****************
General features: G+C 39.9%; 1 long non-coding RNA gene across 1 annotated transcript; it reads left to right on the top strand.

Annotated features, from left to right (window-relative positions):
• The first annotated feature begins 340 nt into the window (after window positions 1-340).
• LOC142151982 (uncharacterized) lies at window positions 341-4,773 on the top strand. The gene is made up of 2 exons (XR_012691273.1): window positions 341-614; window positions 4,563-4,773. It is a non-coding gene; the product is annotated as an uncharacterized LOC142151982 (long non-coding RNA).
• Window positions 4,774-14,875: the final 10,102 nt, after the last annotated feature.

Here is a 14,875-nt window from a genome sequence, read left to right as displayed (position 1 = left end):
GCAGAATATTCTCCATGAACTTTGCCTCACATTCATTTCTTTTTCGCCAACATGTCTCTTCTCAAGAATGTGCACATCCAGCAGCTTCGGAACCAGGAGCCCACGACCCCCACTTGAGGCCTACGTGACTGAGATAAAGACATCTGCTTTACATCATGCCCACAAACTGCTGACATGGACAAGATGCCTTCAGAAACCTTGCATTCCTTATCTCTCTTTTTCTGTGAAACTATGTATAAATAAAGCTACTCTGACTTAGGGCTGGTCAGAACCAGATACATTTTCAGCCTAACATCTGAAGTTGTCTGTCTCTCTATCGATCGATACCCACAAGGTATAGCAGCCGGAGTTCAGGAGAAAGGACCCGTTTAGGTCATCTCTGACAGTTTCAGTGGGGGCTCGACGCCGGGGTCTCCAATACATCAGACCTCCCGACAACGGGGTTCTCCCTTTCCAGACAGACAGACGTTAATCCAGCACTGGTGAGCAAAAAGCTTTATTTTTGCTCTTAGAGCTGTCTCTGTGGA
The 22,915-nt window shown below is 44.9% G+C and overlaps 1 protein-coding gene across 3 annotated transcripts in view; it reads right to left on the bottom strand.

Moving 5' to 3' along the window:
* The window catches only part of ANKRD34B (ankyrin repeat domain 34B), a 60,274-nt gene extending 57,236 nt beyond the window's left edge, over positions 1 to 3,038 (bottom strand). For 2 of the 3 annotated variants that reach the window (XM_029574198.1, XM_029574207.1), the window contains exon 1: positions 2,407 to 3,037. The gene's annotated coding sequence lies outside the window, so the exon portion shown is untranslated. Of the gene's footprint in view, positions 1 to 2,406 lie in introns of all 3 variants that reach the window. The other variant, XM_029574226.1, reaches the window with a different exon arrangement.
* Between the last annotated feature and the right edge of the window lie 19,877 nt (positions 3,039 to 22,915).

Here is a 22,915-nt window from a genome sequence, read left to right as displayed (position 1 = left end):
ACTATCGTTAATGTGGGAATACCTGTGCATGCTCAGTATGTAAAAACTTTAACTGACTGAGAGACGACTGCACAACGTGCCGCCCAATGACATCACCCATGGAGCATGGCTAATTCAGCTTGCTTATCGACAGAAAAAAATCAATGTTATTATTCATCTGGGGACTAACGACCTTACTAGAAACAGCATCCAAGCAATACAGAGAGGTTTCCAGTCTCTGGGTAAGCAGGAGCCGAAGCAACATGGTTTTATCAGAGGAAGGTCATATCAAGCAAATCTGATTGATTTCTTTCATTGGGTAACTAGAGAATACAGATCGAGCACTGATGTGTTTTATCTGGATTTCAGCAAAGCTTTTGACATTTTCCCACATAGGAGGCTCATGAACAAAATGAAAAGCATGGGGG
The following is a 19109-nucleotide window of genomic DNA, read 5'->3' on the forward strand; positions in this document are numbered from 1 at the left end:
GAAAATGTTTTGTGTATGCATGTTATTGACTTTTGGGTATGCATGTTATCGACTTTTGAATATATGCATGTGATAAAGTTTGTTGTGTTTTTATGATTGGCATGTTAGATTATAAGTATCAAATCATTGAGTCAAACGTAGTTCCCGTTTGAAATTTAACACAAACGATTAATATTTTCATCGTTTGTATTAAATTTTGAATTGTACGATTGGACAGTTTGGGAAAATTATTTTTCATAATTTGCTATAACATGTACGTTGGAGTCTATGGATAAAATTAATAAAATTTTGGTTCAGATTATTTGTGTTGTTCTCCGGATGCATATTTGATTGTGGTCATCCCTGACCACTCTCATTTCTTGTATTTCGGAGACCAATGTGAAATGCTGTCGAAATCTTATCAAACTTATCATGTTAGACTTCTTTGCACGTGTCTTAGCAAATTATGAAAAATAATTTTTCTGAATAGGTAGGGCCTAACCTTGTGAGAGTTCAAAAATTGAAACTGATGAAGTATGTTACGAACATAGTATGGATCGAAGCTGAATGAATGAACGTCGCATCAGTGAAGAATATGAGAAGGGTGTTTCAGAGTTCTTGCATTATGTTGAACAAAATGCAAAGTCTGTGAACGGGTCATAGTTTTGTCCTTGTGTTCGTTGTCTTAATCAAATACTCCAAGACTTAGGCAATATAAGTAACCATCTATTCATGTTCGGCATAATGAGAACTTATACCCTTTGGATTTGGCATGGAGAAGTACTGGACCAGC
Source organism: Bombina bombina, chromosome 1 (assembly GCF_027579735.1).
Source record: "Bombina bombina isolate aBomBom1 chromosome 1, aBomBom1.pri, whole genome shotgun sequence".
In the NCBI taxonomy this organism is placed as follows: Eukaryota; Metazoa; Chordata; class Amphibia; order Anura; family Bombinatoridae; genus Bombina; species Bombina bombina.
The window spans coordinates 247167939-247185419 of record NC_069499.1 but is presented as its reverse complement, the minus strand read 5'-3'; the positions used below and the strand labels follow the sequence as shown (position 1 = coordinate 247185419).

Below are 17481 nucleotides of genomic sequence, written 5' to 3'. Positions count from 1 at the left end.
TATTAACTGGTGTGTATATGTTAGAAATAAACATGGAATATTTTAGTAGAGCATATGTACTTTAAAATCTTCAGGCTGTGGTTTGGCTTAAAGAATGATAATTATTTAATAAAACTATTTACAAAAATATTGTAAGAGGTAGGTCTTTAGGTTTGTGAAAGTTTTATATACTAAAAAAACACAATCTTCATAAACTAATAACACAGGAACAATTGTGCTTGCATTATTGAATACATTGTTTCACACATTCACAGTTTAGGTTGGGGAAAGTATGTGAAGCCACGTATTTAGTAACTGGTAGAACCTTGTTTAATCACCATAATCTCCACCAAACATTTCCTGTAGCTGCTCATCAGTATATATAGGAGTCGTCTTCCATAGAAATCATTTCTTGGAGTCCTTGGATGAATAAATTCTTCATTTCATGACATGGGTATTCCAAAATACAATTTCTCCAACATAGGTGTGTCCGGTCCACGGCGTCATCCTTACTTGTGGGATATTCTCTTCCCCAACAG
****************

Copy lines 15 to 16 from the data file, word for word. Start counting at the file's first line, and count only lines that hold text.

GAAAATGTTTTGTGTATGCATGTTATTGACTTTTGGGTATGCATGTTATCGACTTTTGAATATATGCATGTGATAAAGTTTGTTGTGTTTTTATGATTGGCATGTTAGATTATAAGTATCAAATCATTGAGTCAAACGTAGTTCCCGTTTGAAATTTAACACAAACGATTAATATTTTCATCGTTTGTATTAAATTTTGAATTGTACGATTGGACAGTTTGGGAAAATTATTTTTCATAATTTGCTATAACATGTACGTTGGAGTCTATGGATAAAATTAATAAAATTTTGGTTCAGATTATTTGTGTTGTTCTCCGGATGCATATTTGATTGTGGTCATCCCTGACCACTCTCATTTCTTGTATTTCGGAGACCAATGTGAAATGCTGTCGAAATCTTATCAAACTTATCATGTTAGACTTCTTTGCACGTGTCTTAGCAAATTATGAAAAATAATTTTTCTGAATAGGTAGGGCCTAACCTTGTGAGAGTTCAAAAATTGAAACTGATGAAGTATGTTACGAACATAGTATGGATCGAAGCTGAATGAATGAACGTCGCATCAGTGAAGAATATGAGAAGGGTGTTTCAGAGTTCTTGCATTATGTTGAACAAAATGCAAAGTCTGTGAACGGGTCATAGTTTTGTCCTTGTGTTCGTTGTCTTAATCAAATACTCCAAGACTTAGGCAATATAAGTAACCATCTATTCATGTTCGGCATAATGAGAACTTATACCCTTTGGATTTGGCATGGAGAAGTACTGGACCAGC
Source organism: Bombina bombina, chromosome 1 (assembly GCF_027579735.1).